Brazil is a top tourist destination offering beautiful beaches, a diverse culture and exciting festivals. However, with the world economy slowing down, people are less likely to travel abroad. Since the majority of the country’s GDP derives from the service industry, Brazil will not be able to rebound any time soon unless there is a major boost in consumer confidence.

The demand for Brazilian exports was slashed when its largest trading partner, China, entered into an economic slowdown of their own. The decrease in exports caused massive layoffs throughout the nation. The notorious economic downward spiral began by wary consumer spending as unemployment rose. Companies that tried to gain capital by borrowing in U.S. dollars found it difficult to pay back those loans as the Brazilian Real crashed 25% in the span of a year in 2015.

One of the major hits came from low oil prices and the corruption of Petrobras, a large oil company and Brazil’s largest source of investment. Brazil is major producer of oil, exporting $11.8 billion worth in 2015, according to the Observatory for Economic Complexity. OPEC delivered a major blow when the cartel decided not to cut oil production, causing oil futures prices to plunge. In order to cope with heavy losses, Petrobras was forced to sell off assets and halt future research and expansion plans.

As if things weren’t going poorly, Petrobras was also caught in a scandal with former Brazilian president Dilma Rousseff and other high office executives. From 2004 to 2012, the company had spent over $2 billion on bribes to politicians whom would allow the company to charge inflated prices for construction contracts. Now that the scandal has unfolded, Petrobras executives face jail time and the company as a whole is forced to pay billions in fines.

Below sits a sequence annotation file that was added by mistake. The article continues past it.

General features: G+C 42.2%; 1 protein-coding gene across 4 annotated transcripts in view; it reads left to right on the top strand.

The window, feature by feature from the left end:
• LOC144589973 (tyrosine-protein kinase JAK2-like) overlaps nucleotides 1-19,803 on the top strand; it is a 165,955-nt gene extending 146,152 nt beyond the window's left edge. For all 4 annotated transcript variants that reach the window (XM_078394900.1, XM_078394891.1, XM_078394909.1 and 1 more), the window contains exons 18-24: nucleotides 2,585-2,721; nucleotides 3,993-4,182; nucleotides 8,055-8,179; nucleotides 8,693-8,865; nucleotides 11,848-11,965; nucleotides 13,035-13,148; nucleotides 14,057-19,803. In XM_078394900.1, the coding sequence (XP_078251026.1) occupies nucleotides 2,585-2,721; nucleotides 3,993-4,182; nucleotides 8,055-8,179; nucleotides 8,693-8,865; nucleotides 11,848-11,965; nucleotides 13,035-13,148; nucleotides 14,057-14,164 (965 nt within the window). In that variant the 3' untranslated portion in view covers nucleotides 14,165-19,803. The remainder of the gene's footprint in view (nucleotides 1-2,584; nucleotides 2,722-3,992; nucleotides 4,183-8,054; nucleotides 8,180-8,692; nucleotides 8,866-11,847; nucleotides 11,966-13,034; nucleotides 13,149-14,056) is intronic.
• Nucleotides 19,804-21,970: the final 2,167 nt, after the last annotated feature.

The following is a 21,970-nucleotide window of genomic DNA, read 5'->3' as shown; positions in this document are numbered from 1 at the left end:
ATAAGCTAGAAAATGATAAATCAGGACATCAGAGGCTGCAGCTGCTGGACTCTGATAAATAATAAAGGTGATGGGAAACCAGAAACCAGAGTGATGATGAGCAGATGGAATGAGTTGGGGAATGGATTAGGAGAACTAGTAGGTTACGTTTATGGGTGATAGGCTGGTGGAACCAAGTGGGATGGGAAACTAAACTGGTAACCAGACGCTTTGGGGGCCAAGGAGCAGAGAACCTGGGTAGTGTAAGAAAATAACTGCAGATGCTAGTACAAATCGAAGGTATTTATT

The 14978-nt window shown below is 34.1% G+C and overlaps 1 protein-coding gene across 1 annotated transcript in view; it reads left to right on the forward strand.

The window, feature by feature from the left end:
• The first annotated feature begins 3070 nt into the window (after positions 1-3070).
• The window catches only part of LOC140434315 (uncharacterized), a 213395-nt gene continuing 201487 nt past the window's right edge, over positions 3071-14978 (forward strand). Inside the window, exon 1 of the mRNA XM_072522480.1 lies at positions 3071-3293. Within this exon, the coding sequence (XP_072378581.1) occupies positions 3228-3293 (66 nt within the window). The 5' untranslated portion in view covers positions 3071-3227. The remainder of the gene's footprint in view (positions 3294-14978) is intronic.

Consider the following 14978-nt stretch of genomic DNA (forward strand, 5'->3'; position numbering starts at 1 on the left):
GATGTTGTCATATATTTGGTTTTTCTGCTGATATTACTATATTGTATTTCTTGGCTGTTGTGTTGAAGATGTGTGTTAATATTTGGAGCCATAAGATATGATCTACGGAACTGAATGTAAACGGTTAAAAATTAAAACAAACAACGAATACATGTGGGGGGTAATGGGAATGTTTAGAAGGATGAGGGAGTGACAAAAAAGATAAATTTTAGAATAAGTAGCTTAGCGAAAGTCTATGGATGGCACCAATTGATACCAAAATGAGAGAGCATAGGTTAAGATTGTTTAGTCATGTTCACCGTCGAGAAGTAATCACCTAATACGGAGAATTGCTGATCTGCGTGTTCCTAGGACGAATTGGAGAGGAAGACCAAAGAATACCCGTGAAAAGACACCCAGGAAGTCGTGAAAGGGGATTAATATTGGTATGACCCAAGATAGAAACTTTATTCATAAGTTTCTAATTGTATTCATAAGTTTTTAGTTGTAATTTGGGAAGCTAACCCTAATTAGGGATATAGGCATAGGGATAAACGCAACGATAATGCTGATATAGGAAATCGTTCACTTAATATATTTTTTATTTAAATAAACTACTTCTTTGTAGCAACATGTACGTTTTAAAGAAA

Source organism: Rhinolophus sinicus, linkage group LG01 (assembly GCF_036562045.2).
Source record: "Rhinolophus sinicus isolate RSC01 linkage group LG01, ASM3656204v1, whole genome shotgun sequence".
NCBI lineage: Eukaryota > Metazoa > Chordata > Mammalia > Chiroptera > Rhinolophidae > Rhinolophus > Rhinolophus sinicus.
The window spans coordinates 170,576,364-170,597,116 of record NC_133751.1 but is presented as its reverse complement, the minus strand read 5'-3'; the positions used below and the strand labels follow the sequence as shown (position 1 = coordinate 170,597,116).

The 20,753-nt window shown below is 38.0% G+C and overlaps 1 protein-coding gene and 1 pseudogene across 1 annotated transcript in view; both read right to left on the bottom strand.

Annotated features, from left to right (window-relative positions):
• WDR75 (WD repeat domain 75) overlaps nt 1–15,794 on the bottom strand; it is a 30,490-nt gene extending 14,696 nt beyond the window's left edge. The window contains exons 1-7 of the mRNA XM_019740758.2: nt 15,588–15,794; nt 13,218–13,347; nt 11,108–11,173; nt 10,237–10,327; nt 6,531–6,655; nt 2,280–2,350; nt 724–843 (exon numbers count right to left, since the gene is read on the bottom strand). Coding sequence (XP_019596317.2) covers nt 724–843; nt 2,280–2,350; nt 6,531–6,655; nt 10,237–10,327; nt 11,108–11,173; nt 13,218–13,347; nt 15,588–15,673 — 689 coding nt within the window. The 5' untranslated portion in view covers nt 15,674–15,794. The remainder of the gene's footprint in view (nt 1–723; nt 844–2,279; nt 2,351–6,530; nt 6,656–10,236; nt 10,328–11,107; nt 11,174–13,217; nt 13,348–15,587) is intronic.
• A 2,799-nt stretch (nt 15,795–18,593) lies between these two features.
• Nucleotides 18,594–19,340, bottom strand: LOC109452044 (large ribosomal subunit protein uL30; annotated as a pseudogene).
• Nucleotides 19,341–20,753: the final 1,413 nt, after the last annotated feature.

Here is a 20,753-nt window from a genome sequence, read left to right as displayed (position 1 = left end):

So what does the future hold for Brazil?

Although at the moment the future looks dim, there are still signs of hope Brazil can turn itself around. The Real has seemed to stabilize in 2016 and heads into 2017 with an upward trend. Moreover, experts’ GDP projections for 2018 through 2020 show promising figures that Brazil can restore pre-recession level growth.

Even more promising, U.S. companies are still showing faith in Brazil’s future. American Airlines plans to invest $100 million in an aircraft maintenance center in Sao Paulo. Brazilian Investment Partnership Minister Wellington Moreira Franco and many countries like the United States, United Kingdom, France and Japan agree there are still reasons to invest in Brazil. This should be seen as a sign of confidence that the Brazilian market will grow soundly with the support of both national and international investment.

The Effects Of The Global Trade Agreement

We live in a world that is increasingly getting connected. In such a world, trade agreements are bound to expand internationally, and to think and act otherwise would be downright stupid.